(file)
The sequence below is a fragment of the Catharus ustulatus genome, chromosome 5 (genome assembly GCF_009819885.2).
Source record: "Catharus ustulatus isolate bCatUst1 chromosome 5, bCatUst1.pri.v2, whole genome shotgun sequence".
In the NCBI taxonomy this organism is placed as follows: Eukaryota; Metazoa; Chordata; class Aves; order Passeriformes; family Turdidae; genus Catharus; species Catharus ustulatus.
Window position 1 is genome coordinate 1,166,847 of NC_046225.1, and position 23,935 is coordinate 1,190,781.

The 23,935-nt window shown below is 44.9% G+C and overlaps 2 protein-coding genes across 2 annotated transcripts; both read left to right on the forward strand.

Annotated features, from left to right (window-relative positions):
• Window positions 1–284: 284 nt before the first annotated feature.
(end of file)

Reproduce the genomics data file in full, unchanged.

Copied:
The sequence below is a fragment of the Catharus ustulatus genome, chromosome 5 (genome assembly GCF_009819885.2).
Source record: "Catharus ustulatus isolate bCatUst1 chromosome 5, bCatUst1.pri.v2, whole genome shotgun sequence".
In the NCBI taxonomy this organism is placed as follows: Eukaryota; Metazoa; Chordata; class Aves; order Passeriformes; family Turdidae; genus Catharus; species Catharus ustulatus.
Window position 1 is genome coordinate 1,166,847 of NC_046225.1, and position 23,935 is coordinate 1,190,781.

The 23,935-nt window shown below is 44.9% G+C and overlaps 2 protein-coding genes across 2 annotated transcripts; both read left to right on the forward strand.

Annotated features, from left to right (window-relative positions):
• Window positions 1–284: 284 nt before the first annotated feature.